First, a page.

Way back in February, I began work on a muslin draft corset, made my own pattern, and wrote up my “lessons learned” in a set of commandments. Well, I’m back to add a few more! I think there were eleven last time, so we’ll start with 12 today. I left off right before beginning the grommet work.
12) Mark your grommet holes with a marker pen, space them evenly, and make sure the hole locations on the other side of the corset piece match up! This should be the first thing you do when you are getting ready to place grommets. I left about 1.5″ in between each grommet, but I feel like this is just a matter of personal preference. There were a total of nine grommets down each side of my corset.
13) Even when you are sure that you have hammered the hole cutting tool more than enough to cut a hole in your fabric, hammer another 10 times for good measure. You’ll still likely have to place the cutter tool again and hammer more after that. Grommets are evil. I had a nice set of tools to use, but man was I tired of hammering when all was said and done. You’ll notice that in the picture below, the first grommet hole I was working on is NOT completely cut through.
14) It is not possible to hammer any grommet tools too hard. I had my husband come try to see if he could do better than I at this, and he could! Just because he was hitting harder. You’ll notice in the picture above, that the cutting tool leaves marks in the wood block – this is a good thing! You know you are probably hitting the tool hard enough when you feel it starting to sink into the wood below.
15) Don’t be ashamed to use scissors to finish cutting out the holes. I did this almost every time. The grommet hole cutting tool was just a good way to start the hole in most cases. Below is one side of the corset with all the grommets placed, huzzah!
16) There IS a right and a wrong side to a grommet! After the holes are cut, you place the side of the grommet with the post so that it will be on the outside of the corset. The washer piece then goes over the post on the inside (lining side) of the corset. Then you use the setting tool and hammer the two together. The grommet setting kit I bought was cheap ($10 or so) and had good instructions.
17) Leave extra space when you stitch your boning channels into your corset. I mentioned this in an earlier commandment (#7), but didn’t realize how important it truly was until I had cut my spiral steel boning pieces and tried to insert them into the channels. I wound up with two channels that were stitched too closely together for the boning to fit through. Also, the boning caps are slightly wider than the boning itself and need to fit in the channels. Below is a shot of one side of the corset with grommets done and boning ready to go in.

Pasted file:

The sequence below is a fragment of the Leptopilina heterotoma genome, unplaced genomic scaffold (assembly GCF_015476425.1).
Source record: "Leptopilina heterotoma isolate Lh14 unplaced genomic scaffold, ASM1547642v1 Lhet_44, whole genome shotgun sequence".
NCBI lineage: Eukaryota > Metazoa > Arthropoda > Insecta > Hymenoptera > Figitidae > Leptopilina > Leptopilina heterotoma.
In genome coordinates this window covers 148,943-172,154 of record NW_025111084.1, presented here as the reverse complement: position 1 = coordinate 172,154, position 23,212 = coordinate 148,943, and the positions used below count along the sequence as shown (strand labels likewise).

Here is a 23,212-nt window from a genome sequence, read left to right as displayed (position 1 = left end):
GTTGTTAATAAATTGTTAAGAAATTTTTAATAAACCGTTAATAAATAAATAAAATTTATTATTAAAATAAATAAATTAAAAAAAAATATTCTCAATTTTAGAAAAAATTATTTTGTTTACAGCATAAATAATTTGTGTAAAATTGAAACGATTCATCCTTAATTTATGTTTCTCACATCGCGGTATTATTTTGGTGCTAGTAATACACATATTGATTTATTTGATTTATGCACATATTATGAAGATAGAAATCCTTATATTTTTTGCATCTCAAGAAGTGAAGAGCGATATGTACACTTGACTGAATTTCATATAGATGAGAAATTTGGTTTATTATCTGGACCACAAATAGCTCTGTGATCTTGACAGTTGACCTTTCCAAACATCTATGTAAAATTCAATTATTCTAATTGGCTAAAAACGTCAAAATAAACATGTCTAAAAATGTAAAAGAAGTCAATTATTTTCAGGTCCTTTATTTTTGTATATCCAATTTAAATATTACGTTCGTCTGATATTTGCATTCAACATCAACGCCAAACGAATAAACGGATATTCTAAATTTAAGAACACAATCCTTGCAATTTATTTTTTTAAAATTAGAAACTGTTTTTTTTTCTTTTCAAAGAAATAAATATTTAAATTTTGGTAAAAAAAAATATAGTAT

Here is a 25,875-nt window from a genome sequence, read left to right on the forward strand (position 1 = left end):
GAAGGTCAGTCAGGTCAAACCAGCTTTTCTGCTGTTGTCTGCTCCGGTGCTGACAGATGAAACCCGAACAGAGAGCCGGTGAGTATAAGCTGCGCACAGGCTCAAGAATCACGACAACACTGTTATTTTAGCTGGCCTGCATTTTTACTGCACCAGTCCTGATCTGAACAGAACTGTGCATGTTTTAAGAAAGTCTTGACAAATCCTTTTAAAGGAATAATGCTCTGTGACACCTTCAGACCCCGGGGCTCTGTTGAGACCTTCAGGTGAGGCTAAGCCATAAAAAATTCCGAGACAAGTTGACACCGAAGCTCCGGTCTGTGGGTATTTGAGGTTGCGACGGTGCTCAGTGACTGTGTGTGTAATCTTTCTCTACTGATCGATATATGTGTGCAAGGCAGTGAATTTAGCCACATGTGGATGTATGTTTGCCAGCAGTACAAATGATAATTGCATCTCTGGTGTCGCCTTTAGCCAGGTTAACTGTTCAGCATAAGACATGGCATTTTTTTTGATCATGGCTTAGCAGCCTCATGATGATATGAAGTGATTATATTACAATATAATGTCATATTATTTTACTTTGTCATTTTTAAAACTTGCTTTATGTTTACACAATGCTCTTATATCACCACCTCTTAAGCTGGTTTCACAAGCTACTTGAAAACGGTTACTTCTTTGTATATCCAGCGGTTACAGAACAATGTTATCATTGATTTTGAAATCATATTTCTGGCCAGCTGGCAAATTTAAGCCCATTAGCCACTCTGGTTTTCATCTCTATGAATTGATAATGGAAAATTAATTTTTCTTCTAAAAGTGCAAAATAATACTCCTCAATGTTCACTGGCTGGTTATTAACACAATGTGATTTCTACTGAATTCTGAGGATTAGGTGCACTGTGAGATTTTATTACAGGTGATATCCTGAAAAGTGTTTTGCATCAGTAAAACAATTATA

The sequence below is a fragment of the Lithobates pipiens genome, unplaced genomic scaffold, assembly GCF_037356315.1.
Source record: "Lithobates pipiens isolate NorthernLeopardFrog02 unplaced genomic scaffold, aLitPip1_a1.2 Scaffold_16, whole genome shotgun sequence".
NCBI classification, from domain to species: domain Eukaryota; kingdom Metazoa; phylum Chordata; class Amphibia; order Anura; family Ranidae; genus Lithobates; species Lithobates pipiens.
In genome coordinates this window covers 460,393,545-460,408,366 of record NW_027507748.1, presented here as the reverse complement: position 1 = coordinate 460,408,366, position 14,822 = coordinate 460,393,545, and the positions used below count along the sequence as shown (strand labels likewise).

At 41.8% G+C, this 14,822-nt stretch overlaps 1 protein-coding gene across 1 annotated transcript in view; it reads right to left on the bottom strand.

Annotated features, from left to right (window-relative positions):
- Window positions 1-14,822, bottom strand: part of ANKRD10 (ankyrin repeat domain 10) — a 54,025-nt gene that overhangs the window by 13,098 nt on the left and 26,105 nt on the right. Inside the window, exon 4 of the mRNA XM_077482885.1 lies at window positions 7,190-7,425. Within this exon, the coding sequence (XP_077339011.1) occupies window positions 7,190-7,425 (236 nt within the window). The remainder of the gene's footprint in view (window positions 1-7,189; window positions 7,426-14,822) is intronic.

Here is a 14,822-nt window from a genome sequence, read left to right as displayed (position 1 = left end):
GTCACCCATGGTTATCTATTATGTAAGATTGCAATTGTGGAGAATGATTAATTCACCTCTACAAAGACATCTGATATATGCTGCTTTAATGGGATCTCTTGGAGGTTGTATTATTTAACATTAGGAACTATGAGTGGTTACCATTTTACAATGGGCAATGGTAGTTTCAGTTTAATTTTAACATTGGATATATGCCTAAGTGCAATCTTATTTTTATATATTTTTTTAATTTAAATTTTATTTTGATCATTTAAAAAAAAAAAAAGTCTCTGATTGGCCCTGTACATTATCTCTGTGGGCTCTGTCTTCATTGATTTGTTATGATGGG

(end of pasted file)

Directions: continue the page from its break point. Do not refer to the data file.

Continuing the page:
18) Corsets lace up better with two shorter laces over one longer lace. I have to take my husband’s word on this since he is always the one lacing me up in my costumes before DragonCon or Renaissance fairs. When he laced me into the draft corset with the single 5′ lace I had bought, we discovered two things. First, 5′ of corset lace is WAY too much. Second, closing the bottom with one lace often means the top relaxes some. He suggested we ultimately use two laces. I’m going to try two 2′ laces. It may still be too long honestly, but this time I am buying lace tips so I can just adjust the length of said laces to something that works.
19) Make a draft muslin for your corset! And don’t just do it halfway … put the boning in, practice grommets and the busk! It’s worth it. I will be making minor modifications to mine, but ultimately it is really good to know the thing will fit when I get finished with the real one! The few things I did not do on the practice were close the corset at the top and bottom and add the bias tape. I might still do these steps, but will likely remove the boning and busk beforehand. Here is my draft corset!